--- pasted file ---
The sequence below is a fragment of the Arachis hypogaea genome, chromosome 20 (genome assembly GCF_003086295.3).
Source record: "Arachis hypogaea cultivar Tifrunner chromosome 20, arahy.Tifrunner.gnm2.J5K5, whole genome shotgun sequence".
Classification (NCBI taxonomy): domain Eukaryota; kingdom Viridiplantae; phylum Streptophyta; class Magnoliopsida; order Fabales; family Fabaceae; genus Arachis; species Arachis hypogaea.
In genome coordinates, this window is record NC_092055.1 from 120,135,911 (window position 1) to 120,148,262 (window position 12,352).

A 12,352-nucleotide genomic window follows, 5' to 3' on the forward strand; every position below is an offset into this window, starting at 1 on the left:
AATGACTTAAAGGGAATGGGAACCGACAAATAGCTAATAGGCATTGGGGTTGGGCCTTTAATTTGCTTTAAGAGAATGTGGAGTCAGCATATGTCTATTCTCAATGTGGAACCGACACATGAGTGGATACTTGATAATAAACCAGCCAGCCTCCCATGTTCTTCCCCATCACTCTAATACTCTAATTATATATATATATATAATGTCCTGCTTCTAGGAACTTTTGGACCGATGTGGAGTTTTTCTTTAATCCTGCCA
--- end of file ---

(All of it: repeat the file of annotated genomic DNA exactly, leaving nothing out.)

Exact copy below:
The sequence below is a fragment of the Arachis hypogaea genome, chromosome 20 (genome assembly GCF_003086295.3).
Source record: "Arachis hypogaea cultivar Tifrunner chromosome 20, arahy.Tifrunner.gnm2.J5K5, whole genome shotgun sequence".
Classification (NCBI taxonomy): domain Eukaryota; kingdom Viridiplantae; phylum Streptophyta; class Magnoliopsida; order Fabales; family Fabaceae; genus Arachis; species Arachis hypogaea.
In genome coordinates, this window is record NC_092055.1 from 120,135,911 (window position 1) to 120,148,262 (window position 12,352).

A 12,352-nucleotide genomic window follows, 5' to 3' on the forward strand; every position below is an offset into this window, starting at 1 on the left:
AATGACTTAAAGGGAATGGGAACCGACAAATAGCTAATAGGCATTGGGGTTGGGCCTTTAATTTGCTTTAAGAGAATGTGGAGTCAGCATATGTCTATTCTCAATGTGGAACCGACACATGAGTGGATACTTGATAATAAACCAGCCAGCCTCCCATGTTCTTCCCCATCACTCTAATACTCTAATTATATATATATATATAATGTCCTGCTTCTAGGAACTTTTGGACCGATGTGGAGTTTTTCTTTAATCCTGCCA